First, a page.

Medical staff at the national hospital haven't been paid since June. This, despite a brand-new oil pipeline that last year generated $150 million for Chad and is expected to bring in even more money this year. In addition to the health-care workers, the tax collectors and the staff at the Ministry of Education are also on strike. The rest of the civil servants have threatened to join them at the beginning of September, again because they haven't been paid in weeks.

(Soundbite of street noise)

Mr. ASALLI HUMDULLAH(ph) (General Secretary, Chad's Largest Labor Union): (Foreign language spoken)

BEAUBIEN: Asalli Humdullah, the general secretary of Chad's largest labor union, says the paradox is that his country is finally exporting oil, yet there's been no improvement for ordinary workers. He says the increase in national resources is being squandered due to corruption and mismanagement and he says the current situation is unsustainable.

Mr. HUMDULLAH: (Foreign language spoken)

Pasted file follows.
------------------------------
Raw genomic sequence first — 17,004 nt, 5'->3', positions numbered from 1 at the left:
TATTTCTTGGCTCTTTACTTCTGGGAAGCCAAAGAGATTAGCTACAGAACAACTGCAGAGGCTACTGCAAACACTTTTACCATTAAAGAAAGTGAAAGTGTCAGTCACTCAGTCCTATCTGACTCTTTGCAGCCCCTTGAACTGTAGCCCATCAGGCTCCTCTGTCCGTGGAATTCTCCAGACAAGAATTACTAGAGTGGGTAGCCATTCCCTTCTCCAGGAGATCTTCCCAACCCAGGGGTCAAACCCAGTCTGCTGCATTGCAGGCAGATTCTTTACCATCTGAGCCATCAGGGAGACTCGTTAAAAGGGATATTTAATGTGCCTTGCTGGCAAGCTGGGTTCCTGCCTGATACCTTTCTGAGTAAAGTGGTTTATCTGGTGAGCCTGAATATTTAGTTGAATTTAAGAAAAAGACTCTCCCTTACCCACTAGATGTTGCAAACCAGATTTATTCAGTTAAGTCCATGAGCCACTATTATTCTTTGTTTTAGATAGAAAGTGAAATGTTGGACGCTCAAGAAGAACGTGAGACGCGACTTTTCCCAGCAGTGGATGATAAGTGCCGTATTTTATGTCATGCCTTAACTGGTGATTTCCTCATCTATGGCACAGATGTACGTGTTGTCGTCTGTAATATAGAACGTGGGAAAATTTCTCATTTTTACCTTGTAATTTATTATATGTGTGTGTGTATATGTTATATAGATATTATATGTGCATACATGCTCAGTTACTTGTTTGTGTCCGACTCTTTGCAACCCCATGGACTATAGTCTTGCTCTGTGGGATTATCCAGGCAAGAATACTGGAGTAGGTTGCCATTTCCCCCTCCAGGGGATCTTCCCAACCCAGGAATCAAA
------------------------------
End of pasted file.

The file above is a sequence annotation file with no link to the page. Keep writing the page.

BEAUBIEN: `I think someday there will be a revolution against the government,' Asalli says. `People know that there's money, but it disappears.'

Even with its oil, Chad is one of the poorest, least-developed countries in Africa. In the capital, there's no reliable electricity and in most of the rest of the country there's none at all. Eighty percent of Chad's population survives on less than $1 a day.

(Soundbite of car horn)

BEAUBIEN: Along Avenue Charles de Gaulle, the main street in N'Djamena, the ditches host fetid pools of garbage, sewage and standing water. Battered, aging Peugeot sedans serve as taxis. The doors on the yellow vehicles fly open as they careen around corners. Some have opaque bull's-eyes on their windscreens where an unfortunate passenger was in an accident. Like in most of Africa's oil-producing nations, the gasoline here is imported. It's sold on the streets out of one-liter bottles that used to hold pastis.